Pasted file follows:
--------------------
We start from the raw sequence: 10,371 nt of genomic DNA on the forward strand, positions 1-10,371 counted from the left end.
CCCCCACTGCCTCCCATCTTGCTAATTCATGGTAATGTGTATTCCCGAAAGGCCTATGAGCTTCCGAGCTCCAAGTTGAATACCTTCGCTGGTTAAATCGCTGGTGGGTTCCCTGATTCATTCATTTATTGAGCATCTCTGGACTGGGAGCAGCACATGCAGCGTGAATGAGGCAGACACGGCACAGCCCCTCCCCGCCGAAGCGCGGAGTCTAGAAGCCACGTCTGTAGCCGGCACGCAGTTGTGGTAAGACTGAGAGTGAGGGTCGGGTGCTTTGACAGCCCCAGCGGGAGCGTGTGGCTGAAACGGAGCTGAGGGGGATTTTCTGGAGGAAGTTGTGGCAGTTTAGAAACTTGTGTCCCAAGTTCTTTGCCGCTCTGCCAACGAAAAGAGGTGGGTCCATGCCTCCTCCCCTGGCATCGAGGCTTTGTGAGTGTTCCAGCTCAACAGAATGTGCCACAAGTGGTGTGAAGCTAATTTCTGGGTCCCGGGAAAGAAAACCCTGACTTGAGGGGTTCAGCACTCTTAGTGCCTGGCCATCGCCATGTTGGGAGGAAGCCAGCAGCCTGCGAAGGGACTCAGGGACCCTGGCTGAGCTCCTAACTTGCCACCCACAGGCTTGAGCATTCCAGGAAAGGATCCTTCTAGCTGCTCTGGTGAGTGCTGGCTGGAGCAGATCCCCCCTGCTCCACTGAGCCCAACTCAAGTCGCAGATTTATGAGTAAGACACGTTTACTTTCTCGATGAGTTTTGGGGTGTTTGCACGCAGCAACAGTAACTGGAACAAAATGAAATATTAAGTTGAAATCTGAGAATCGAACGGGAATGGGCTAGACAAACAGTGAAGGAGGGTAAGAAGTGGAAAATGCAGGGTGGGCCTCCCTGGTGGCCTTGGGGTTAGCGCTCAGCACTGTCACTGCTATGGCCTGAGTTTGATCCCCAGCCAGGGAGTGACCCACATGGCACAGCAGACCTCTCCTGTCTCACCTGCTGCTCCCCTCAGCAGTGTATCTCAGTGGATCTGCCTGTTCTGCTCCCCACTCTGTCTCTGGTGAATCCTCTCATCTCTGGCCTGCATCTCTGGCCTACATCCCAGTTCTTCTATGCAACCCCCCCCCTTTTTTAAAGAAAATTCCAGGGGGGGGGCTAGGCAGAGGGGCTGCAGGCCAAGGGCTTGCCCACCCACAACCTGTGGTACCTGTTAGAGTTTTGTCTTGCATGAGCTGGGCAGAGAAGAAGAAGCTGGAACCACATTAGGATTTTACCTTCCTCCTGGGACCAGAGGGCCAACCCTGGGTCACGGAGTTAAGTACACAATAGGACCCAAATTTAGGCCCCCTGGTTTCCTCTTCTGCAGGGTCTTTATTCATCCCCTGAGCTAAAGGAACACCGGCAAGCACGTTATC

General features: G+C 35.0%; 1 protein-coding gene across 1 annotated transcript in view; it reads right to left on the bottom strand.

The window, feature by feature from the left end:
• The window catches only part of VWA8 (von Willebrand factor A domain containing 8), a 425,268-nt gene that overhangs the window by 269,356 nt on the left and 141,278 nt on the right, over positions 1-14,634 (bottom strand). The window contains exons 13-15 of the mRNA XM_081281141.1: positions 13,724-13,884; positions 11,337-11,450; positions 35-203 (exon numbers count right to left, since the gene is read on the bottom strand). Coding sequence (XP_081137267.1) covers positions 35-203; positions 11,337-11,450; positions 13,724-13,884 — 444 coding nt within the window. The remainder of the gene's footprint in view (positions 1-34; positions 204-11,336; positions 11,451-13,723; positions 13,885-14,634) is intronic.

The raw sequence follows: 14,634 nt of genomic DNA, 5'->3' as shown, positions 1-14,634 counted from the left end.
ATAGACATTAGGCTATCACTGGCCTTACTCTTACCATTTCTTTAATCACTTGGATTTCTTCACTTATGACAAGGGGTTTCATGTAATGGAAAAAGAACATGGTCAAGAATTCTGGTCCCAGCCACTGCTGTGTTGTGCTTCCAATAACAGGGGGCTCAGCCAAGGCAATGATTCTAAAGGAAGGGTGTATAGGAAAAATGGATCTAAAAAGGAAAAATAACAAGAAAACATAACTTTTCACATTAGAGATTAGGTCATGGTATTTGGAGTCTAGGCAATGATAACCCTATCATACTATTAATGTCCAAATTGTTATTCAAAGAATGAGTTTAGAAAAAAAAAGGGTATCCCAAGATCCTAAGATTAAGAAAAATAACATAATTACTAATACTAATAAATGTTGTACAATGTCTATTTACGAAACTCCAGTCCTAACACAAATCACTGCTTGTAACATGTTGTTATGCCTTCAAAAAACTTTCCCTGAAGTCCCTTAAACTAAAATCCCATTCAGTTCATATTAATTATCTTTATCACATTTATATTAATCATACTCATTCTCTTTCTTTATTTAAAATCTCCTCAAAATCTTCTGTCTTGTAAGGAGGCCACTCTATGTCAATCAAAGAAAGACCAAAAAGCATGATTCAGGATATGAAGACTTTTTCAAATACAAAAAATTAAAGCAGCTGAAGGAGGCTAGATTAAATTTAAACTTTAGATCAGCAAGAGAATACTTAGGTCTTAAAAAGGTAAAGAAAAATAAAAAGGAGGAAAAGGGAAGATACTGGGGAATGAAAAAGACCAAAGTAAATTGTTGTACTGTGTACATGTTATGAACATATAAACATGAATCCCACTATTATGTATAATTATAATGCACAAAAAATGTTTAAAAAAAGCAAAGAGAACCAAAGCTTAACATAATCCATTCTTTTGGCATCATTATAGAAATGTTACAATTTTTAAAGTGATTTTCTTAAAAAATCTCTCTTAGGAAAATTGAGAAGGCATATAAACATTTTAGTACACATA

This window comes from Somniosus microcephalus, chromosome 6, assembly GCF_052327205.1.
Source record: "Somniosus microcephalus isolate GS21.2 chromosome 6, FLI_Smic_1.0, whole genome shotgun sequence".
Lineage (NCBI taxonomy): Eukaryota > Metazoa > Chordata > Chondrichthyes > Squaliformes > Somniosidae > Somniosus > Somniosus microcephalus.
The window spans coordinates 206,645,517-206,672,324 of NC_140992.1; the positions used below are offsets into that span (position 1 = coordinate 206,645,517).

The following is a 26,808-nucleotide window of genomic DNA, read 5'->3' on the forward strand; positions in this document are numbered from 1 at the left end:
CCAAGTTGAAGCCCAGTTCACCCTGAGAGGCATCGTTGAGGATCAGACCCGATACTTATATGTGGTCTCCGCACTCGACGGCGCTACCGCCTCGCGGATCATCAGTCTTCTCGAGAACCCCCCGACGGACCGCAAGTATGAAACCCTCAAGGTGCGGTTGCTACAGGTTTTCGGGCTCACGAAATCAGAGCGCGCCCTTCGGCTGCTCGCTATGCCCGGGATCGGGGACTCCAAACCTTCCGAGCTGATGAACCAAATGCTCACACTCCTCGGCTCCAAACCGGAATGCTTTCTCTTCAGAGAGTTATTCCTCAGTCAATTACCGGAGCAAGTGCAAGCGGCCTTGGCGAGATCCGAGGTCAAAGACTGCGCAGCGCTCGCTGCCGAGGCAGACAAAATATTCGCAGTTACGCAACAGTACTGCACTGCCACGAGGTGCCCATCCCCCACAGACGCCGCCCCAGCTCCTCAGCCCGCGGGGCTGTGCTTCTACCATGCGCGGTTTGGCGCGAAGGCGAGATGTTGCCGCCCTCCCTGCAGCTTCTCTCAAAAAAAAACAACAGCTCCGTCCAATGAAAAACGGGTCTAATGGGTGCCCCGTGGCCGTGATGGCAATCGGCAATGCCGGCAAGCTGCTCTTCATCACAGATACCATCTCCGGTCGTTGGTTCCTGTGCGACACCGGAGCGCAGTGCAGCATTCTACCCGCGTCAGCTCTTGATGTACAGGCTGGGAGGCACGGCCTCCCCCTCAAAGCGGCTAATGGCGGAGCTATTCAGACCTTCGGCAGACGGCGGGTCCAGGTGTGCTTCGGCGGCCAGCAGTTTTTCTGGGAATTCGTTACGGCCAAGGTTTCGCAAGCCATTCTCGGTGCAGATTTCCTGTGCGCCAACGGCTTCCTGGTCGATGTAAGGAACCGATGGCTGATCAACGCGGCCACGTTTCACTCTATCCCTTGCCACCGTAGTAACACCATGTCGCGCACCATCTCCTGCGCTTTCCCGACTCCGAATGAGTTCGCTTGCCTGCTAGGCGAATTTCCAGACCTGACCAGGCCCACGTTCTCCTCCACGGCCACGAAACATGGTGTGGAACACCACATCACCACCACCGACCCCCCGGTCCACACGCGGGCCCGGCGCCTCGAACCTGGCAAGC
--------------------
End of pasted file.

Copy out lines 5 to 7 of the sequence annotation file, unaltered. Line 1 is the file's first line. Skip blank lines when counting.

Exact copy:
• The window catches only part of VWA8 (von Willebrand factor A domain containing 8), a 425,268-nt gene that overhangs the window by 269,356 nt on the left and 141,278 nt on the right, over positions 1-14,634 (bottom strand). The window contains exons 13-15 of the mRNA XM_081281141.1: positions 13,724-13,884; positions 11,337-11,450; positions 35-203 (exon numbers count right to left, since the gene is read on the bottom strand). Coding sequence (XP_081137267.1) covers positions 35-203; positions 11,337-11,450; positions 13,724-13,884 — 444 coding nt within the window. The remainder of the gene's footprint in view (positions 1-34; positions 204-11,336; positions 11,451-13,723; positions 13,885-14,634) is intronic.

The raw sequence follows: 14,634 nt of genomic DNA, 5'->3' as shown, positions 1-14,634 counted from the left end.
ATAGACATTAGGCTATCACTGGCCTTACTCTTACCATTTCTTTAATCACTTGGATTTCTTCACTTATGACAAGGGGTTTCATGTAATGGAAAAAGAACATGGTCAAGAATTCTGGTCCCAGCCACTGCTGTGTTGTGCTTCCAATAACAGGGGGCTCAGCCAAGGCAATGATTCTAAAGGAAGGGTGTATAGGAAAAATGGATCTAAAAAGGAAAAATAACAAGAAAACATAACTTTTCACATTAGAGATTAGGTCATGGTATTTGGAGTCTAGGCAATGATAACCCTATCATACTATTAATGTCCAAATTGTTATTCAAAGAATGAGTTTAGAAAAAAAAAGGGTATCCCAAGATCCTAAGATTAAGAAAAATAACATAATTACTAATACTAATAAATGTTGTACAATGTCTATTTACGAAACTCCAGTCCTAACACAAATCACTGCTTGTAACATGTTGTTATGCCTTCAAAAAACTTTCCCTGAAGTCCCTTAAACTAAAATCCCATTCAGTTCATATTAATTATCTTTATCACATTTATATTAATCATACTCATTCTCTTTCTTTATTTAAAATCTCCTCAAAATCTTCTGTCTTGTAAGGAGGCCACTCTATGTCAATCAAAGAAAGACCAAAAAGCATGATTCAGGATATGAAGACTTTTTCAAATACAAAAAATTAAAGCAGCTGAAGGAGGCTAGATTAAATTTAAACTTTAGATCAGCAAGAGAATACTTAGGTCTTAAAAAGGTAAAGAAAAATAAAAAGGAGGAAAAGGGAAGATACTGGGGAATGAAAAAGACCAAAGTAAATTGTTGTACTGTGTACATGTTATGAACATATAAACATGAATCCCACTATTATGTATAATTATAATGCACAAAAAATGTTTAAAAAAAGCAAAGAGAACCAAAGCTTAACATAATCCATTCTTTTGGCATCATTATAGAAATGTTACAATTTTTAAAGTGATTTTCTTAAAAAATCTCTCTTAGGAAAATTGAGAAGGCATATAAACATTTTAGTACACATA